This might be an interesting article for European e-reader friends. I found it and thought it good to share:
“Recently, a friendly colleague brought a Kindle Fire back to the Netherlands after his US trip. I had bugged him for weeks to buy this tablet for me because I really think the Fire matches my needs: “reading books and blog articles on a back lit tablet that is small enough to hold in one hand for one to several hours”. Also, I am Dutch, so yeah, low prices will score bonus points with me ($200) As an avid tablet user I also own a Ipad 2 and, although a fantastic machine, it is not ideal for e-book reading. Too bulky. Still. So I decided purchase the tablet with the second largest market share ( http://goo.gl/mJJWJ ) in the world.
Frankly, I am also quite the Amazon fan. I already own a Kindle Keyboard (based on e-ink, a bliss to read in well lit environments) and purchased several books on the Amazon store that are smoothly synced with my Kindle apps and tablets. Through whyspersync, I can always continue reading where I left of on any Kindle app or Kindle tablet. Its ecosystem truly works like a charm.
Unpacking the fire, I noticed how thick it is. Although much smaller than the Ipad, it feels solid even borderline clunky. Not too heavy to hold in one hand for several hours though, so that’s good.
Its screen is great and crystal clear. I was surprised that watching high quality movies/series is actually above all expected standards.
The Amazon UX layer for Android is fully content driven. On iOS or Android you start by opening a program. The kindle expects you to start with content, e.g., a movie, mp3, magazine or book. It is geared that way. No suprise with the world’s biggest content merchant behind it.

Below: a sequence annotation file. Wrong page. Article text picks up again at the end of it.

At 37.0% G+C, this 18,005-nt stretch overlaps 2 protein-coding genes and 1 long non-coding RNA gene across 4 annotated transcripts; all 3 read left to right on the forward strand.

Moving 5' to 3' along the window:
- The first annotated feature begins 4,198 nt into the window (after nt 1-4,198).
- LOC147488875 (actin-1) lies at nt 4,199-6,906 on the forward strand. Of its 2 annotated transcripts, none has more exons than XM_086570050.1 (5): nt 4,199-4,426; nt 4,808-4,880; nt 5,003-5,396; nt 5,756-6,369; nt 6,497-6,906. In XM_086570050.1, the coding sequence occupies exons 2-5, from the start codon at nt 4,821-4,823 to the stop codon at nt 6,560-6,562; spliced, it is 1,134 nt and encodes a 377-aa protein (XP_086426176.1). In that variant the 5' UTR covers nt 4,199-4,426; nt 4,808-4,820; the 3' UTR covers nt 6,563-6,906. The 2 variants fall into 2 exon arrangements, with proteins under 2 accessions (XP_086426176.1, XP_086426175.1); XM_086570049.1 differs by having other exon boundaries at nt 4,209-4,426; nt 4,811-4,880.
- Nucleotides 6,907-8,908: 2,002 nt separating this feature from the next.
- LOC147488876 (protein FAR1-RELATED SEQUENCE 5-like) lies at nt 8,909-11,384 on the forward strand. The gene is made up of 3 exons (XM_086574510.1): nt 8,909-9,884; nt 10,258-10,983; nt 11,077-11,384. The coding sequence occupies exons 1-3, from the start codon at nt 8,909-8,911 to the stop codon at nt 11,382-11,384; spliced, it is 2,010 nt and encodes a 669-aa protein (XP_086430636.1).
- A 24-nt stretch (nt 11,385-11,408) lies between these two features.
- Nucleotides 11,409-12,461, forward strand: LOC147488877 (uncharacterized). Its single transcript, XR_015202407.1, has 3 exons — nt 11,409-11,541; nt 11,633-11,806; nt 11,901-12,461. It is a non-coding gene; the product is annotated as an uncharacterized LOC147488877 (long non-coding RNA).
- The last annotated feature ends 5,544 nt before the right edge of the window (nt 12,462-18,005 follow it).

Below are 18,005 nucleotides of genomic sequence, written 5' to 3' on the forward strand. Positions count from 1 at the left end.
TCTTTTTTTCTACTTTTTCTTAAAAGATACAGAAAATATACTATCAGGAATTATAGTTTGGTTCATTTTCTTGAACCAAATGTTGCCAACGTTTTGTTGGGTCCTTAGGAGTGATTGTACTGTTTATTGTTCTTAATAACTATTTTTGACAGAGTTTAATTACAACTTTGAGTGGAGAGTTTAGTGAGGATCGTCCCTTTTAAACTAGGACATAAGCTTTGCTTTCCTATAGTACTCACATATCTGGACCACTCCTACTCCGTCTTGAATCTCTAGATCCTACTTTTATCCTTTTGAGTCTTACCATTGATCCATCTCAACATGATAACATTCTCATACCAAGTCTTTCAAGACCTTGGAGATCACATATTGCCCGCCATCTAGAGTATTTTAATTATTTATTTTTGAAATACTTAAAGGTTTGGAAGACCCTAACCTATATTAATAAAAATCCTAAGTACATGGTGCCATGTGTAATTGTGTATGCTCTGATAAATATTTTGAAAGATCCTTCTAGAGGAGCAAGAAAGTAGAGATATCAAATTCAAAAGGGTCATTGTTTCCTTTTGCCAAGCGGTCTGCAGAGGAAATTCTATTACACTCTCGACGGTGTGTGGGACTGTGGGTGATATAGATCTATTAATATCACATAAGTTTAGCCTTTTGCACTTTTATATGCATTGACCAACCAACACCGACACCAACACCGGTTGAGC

Watching movies & reading books works great on the Fire. But if you are expecting a regular Android / iOS user experience you might get disappointed. Yes, you can “root” the Fire to get such an experience but you will lose your guarantees and some of the “Amazon experience” build in the Amazon UX.
A big, no huge, disadvantage is you need a US address/credit card and IP address to stream movies or series delivered by Amazon. This is the reason why the Fire isn’t sold outside the US yet: there are too many content rights issues for non US citizens. It is simply not sold beyond the US yet.
My conclusion/friendly advice to you, European or non US citizen, is that you should not get a Kindle Fire right now. The tablet works great, is relatively cheap but is not worth going through the troubles of importing UNLESS
- You may use a valid US address;
- You obtained a US credit card;
- For movies/music consumption: you have access to DNS utilities that can change your ip address to a US ip address (and your ISP does not block this);
- You are an Amazon fanboy/girl like me.